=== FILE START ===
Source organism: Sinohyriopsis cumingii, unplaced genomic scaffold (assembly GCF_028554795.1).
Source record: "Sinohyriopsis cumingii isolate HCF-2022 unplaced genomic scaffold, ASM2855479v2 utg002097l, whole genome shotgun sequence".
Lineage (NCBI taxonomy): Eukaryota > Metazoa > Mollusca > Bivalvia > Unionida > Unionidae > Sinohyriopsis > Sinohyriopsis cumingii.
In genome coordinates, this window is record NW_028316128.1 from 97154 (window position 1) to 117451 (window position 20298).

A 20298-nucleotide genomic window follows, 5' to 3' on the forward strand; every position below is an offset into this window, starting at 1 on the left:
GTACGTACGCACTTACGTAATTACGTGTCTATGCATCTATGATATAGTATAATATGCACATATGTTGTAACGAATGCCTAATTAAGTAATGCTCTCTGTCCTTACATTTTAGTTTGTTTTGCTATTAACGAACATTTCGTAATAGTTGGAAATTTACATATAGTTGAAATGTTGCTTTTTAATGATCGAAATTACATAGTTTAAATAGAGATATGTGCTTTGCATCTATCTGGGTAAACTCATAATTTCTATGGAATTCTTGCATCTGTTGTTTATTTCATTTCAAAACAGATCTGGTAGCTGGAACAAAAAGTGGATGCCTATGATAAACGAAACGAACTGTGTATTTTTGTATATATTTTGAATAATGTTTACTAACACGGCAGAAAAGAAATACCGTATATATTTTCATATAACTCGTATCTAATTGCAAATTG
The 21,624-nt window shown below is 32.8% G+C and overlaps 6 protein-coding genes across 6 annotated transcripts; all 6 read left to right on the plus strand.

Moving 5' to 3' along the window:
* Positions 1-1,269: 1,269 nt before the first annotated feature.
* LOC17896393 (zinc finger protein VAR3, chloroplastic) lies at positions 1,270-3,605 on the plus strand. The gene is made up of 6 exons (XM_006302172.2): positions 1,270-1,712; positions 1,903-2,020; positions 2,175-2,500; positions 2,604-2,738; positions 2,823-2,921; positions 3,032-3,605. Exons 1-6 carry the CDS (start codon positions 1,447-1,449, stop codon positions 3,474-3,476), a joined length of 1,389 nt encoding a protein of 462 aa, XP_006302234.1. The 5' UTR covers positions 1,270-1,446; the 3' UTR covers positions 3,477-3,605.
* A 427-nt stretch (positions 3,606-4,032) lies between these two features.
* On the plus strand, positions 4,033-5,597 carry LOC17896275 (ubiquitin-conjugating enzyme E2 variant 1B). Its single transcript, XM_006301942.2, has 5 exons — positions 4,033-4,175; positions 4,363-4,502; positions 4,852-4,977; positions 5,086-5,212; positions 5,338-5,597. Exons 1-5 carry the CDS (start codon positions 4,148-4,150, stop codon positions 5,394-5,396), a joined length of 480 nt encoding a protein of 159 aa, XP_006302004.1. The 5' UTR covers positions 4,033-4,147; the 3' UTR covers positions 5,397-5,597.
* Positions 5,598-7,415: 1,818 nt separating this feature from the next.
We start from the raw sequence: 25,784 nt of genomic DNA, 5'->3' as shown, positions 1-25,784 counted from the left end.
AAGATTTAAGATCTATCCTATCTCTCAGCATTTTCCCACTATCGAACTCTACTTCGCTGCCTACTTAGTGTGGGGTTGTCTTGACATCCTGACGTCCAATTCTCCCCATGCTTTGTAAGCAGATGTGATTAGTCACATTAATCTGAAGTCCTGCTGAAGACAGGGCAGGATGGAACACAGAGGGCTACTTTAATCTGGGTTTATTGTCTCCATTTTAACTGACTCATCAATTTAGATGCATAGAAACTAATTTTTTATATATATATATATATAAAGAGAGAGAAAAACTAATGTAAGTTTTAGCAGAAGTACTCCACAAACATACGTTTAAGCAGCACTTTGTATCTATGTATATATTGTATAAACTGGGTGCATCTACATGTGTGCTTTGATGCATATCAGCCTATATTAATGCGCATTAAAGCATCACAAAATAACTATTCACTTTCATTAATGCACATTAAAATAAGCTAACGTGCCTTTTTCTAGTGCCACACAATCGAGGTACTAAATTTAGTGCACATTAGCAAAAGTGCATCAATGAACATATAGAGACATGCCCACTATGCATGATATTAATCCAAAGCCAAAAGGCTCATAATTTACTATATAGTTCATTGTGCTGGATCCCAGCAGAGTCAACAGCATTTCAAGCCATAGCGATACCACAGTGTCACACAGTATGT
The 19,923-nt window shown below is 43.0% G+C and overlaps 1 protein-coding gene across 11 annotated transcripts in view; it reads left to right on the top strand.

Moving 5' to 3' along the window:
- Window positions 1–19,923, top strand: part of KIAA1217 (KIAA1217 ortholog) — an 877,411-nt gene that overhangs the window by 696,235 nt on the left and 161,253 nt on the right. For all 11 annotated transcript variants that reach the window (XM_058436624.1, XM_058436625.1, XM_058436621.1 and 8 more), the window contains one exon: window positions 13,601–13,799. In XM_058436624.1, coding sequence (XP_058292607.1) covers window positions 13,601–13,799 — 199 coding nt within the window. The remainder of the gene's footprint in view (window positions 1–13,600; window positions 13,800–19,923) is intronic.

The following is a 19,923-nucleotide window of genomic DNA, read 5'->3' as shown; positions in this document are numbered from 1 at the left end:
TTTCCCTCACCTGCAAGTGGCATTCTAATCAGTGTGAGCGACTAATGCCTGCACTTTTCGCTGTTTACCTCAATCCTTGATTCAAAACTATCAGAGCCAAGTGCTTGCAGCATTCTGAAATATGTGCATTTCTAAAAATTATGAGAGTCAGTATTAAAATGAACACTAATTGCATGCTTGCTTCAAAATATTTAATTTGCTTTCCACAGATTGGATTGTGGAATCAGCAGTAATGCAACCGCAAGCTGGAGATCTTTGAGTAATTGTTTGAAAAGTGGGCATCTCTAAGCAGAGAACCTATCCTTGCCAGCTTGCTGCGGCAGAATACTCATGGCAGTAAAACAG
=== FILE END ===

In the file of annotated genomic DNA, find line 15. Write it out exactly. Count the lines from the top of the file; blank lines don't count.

AAGATTTAAGATCTATCCTATCTCTCAGCATTTTCCCACTATCGAACTCTACTTCGCTGCCTACTTAGTGTGGGGTTGTCTTGACATCCTGACGTCCAATTCTCCCCATGCTTTGTAAGCAGATGTGATTAGTCACATTAATCTGAAGTCCTGCTGAAGACAGGGCAGGATGGAACACAGAGGGCTACTTTAATCTGGGTTTATTGTCTCCATTTTAACTGACTCATCAATTTAGATGCATAGAAACTAATTTTTTATATATATATATATATAAAGAGAGAGAAAAACTAATGTAAGTTTTAGCAGAAGTACTCCACAAACATACGTTTAAGCAGCACTTTGTATCTATGTATATATTGTATAAACTGGGTGCATCTACATGTGTGCTTTGATGCATATCAGCCTATATTAATGCGCATTAAAGCATCACAAAATAACTATTCACTTTCATTAATGCACATTAAAATAAGCTAACGTGCCTTTTTCTAGTGCCACACAATCGAGGTACTAAATTTAGTGCACATTAGCAAAAGTGCATCAATGAACATATAGAGACATGCCCACTATGCATGATATTAATCCAAAGCCAAAAGGCTCATAATTTACTATATAGTTCATTGTGCTGGATCCCAGCAGAGTCAACAGCATTTCAAGCCATAGCGATACCACAGTGTCACACAGTATGT